Diablo Wheels also hired an independent Japanese consultant/sales rep to handle this specific territory and entered the game with an adequate budget. Diablo also sends an executive to Japan at least once per year and holds quarterly meetings with its distributor to ensure that everyone remains on the same page.
“Diablo has made modifications to our wheels in regards to quality, size, offset and PCD, all for the Japan market,” said Senior Vice President Jerry Lee. “The nice thing is that these modifications were made for Japan but are big sellers in other regions as well. The eastern hemisphere definitely follows Japan!”
In another example of success, Steve DeMan began traveling to Japan in 1997 to showcase his paint techniques and share them with an enthusiastic new audience. Sixteen years later, his name is strong in Japan, and people anxiously await their turn to learn from the American legend.
DeMan’s willingness to share knowledge has earned him tremendous respect, and shops eagerly await the opportunity to work with him on special projects. He recently launched a new painter’s-tape line that was very well received by the audience at the Next Auto Show in Tokyo in May 2013, where he gave live demonstrations.
Kicker has also seen strong and steady growth in Japan over the past several years. According to Chet Weddle, the company’s international sales manager, the primary reason for Kicker’s continued success is the exceptional relationship with its distributor in Japan. They meet at least three times per year to review changes in the marketplace and to go over installations and troubleshooting.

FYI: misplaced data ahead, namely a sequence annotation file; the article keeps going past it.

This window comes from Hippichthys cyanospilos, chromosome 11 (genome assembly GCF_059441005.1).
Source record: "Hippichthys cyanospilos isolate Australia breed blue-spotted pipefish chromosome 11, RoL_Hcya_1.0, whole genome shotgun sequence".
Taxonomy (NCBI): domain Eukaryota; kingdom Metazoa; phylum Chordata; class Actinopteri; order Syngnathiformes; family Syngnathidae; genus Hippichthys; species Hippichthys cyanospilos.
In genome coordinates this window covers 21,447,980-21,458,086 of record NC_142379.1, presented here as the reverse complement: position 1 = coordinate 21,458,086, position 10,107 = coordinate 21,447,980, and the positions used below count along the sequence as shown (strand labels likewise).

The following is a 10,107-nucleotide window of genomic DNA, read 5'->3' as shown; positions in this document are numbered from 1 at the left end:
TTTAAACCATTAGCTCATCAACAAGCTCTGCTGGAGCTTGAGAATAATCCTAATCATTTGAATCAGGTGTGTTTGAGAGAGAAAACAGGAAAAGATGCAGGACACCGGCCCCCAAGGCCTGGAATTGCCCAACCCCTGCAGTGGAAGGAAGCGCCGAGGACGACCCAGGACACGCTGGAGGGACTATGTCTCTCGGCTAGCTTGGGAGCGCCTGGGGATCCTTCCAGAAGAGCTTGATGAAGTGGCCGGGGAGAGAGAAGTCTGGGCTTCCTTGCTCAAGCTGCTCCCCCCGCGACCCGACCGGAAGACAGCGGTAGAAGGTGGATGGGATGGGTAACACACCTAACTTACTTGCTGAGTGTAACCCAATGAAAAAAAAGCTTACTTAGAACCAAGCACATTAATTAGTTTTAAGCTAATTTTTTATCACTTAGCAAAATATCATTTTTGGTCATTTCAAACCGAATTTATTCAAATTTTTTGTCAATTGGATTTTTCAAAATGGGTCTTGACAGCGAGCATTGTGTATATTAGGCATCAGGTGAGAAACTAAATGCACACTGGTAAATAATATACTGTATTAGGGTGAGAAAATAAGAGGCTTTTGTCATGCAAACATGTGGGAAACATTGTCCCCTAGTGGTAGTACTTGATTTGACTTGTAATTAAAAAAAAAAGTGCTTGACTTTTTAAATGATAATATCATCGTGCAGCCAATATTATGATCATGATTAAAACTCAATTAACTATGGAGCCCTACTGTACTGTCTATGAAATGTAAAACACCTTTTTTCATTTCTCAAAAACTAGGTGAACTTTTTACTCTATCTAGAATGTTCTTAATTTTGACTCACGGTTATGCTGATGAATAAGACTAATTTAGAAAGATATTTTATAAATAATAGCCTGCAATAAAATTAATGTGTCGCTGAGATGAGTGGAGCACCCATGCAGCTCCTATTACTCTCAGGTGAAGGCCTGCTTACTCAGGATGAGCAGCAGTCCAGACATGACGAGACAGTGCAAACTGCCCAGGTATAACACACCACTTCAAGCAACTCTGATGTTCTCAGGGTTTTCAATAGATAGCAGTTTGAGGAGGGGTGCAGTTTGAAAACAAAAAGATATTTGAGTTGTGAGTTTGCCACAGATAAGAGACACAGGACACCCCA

With a product that requires accurate installation, Kicker understands that one bad install or demo can severely damage the brand and therefore takes all means necessary to ensure that it doesn’t happen. The company has also established a distribution system that allows its distributor to wholesale the product to other distributors as well as service the needs of local shops.
DIY and Superstores
Japan’s love of automobile accessories is demonstrated by the massive number of items stocked by superstores such as Autobacs. The square footage of the shopping areas of these stores is comparable to Target here in the United States, but they also have several bays to work on cars.
Enthusiasts will easily spend two hours just looking around, finding everything from air fresheners and model cars to electronics and performance parts. Basically, anything related to an automobile is sold there. But unlike U.S. stores, such as AutoZone and Pep Boys, you will not see replacement parts, such as sparkplugs, hoses or batteries. Those types of products are usually not sold to the consumer. The products sold in the Japanese superstores are for the aftermarket audience.
DIY is rare in Japan. Typically, professionals perform the installation of anything that takes longer than a few minutes. Working on one’s own car is a rare hobby due to the limited space in which the Japanese people live. Cars are typically parked in underground structures or in carports, with no available space to work or store tools.
The automotive superstores mostly cater to the domestic custom segment, which is vans and wagons, tuners, K-cars and VIPs. If your product falls into one of these categories or is universal, the superstore avenue is definitely something that should be considered, as it is big business.
Competition within Japan is pretty straightforward. U.S., European and, of course, Japanese products are typically held in high regard. Chinese and other Southeast Asian products are also readily available.
The benchmark for quality in Japan is very high, so only companies that are willing to put quality as a top priority will see success. Interestingly, price is not a huge factor in this market segment. Quality and service are probably more important than price. Many Japanese say that they would be willing to pay a higher price in exchange for better quality/service in regard to products from the United States.